‘All That Must Be’ is by no means a perfect record but is a record which continues to show the promise of George FitzGerald.
‘Transitional’ is the word to best describe London producer George FitzGerald‘s second full-length release All That Must Be. The record sees the producer return back to the city after a decade-long stint in Berlin, a time which has seen FitzGerald become a mainstay on Radio 1 and Radio 6Music as his delicate and open music invites its way into your ears.
So when FitzGerald announced he was going to be changing up his signature dancefloor sound to reflect the change in his life – brought on by the birth of his first child – intrigue began to blossom. The result on All That Must Be is a fantastic record which contemplates excellently on the upheaval of one’s life, even if a couple of beats miss the mark along the way.
From the outset, All That Must Be is a record which gravitates once more towards open spaces, but where in previous work those spaces would be occupied by a vocal, here the sounds are left to meditate and consider. Opening track ‘Two Moons Under’ features a cacophony of beats and glitches which bathe around each other excellently, it’s a magnificent start to the record and immediately gives a sense of where we are heading throughout the journey.
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The record is a more organic affair compared to previous LP Fading Love with the array of textured sounds, both live and synthetic, being just one example of the transition between records. There are hints of Four Tet in the spellbinding beats of ‘Freida’, where the restraint to add sounds pays off well, while there’s also hints of Nosaj Thing (‘The Echo Forgets’) and Clark in the record’s more minimal and abstract moments.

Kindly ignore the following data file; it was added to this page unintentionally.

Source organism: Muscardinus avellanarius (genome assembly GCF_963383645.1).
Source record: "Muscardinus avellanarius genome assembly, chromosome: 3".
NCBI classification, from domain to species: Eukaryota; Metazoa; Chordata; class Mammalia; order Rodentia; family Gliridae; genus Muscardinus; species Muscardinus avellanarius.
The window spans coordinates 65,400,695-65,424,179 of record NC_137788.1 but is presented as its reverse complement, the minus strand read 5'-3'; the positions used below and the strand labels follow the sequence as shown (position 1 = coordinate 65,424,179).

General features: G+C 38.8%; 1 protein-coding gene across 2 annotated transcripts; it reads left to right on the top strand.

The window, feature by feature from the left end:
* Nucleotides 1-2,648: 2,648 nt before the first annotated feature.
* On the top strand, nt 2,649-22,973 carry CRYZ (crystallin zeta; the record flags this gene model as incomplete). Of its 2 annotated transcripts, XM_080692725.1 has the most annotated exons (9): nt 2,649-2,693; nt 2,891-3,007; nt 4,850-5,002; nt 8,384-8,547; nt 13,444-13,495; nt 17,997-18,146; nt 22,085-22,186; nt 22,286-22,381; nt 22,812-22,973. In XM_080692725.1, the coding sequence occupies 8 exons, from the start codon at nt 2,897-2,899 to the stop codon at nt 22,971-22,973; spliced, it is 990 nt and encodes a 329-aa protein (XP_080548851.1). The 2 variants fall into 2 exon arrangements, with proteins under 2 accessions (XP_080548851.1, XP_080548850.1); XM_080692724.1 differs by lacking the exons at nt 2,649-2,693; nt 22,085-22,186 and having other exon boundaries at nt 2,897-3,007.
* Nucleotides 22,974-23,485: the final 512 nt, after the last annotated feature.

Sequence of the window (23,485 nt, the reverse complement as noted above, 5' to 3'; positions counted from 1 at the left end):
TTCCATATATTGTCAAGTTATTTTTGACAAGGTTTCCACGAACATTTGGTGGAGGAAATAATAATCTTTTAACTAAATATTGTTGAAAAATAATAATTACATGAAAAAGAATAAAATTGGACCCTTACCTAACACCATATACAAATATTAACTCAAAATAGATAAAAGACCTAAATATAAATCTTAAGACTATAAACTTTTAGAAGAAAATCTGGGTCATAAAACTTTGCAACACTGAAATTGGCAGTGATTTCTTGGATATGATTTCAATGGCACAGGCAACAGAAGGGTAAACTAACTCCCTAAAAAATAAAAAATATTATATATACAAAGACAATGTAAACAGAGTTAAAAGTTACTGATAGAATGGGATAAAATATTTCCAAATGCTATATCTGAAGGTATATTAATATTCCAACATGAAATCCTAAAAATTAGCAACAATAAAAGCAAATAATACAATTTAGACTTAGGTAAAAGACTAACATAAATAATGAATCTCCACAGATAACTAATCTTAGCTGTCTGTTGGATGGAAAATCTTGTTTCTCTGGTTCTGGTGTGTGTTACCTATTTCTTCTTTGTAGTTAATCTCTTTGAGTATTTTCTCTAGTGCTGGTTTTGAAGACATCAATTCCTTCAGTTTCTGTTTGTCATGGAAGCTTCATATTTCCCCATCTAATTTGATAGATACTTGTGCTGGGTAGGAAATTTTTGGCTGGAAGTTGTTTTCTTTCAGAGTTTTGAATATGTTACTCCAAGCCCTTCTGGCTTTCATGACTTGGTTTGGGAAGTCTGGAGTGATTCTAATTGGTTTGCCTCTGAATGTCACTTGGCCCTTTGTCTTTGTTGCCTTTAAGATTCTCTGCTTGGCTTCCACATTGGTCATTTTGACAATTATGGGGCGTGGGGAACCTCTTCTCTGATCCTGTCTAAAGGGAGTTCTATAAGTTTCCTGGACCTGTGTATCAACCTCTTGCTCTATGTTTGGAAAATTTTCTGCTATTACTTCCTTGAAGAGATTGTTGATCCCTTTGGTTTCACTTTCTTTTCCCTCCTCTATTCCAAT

The record changes its tone when additional personnel is brought in, though sometimes the ideas are hit and miss. ‘Half Light’ is stale in the performance of Everything But The Girl’s Tracey Thorn, with the swirling beat proving tiresome over the tracks shorter length. The same can also be said for the forgettable ‘Nobody But You’ collaboration with Hudson Scott, an offensively inoffensive track which does little for either artist.
However, there are moments of bliss between FitzGerald and Lil Silva on ‘Roll Back’. The track is a slower affair with drawn-out synths and hums providing the backdrop for the haunting vocal of Silva when he asks “Is it cold when you’re dreaming?”. Elsewhere, there is a delightful duet with British beat-maker Bonobo on the minimalist ‘Outgrown’. Featuring rattling percussion and an ethereal beat, the track brings out the best in both producers as the live piano sound provides a moment of reflection towards the end.
All That Must Be is by no means a perfect record, but is one which continues to show the promise of George FitzGerald. When the record clicks on it’s more open and organic displays, it is a record which few can match; for now, however, this is a snapshot of an artist in transition – where that transition leads, is anyone’s guess. (7/10) (John Tindale)
Listen to All That Must Be by George FitzGerald here via Spotify. Do you agree or disagree let us know via Twitter and you can listen to the album below.
Tags: album, All That Must Be, Domino, George FitzGerald, Hot Flush, John Tindale, review
Reading Music Journalism at Huddersfield University, I have a passion for all things musical. I pride myself on being open minded in music genres and have a love of writing to match. The coolest cat on The Student Playlist, I also support Hartlepool United and am an avid pro-wrestling fan.
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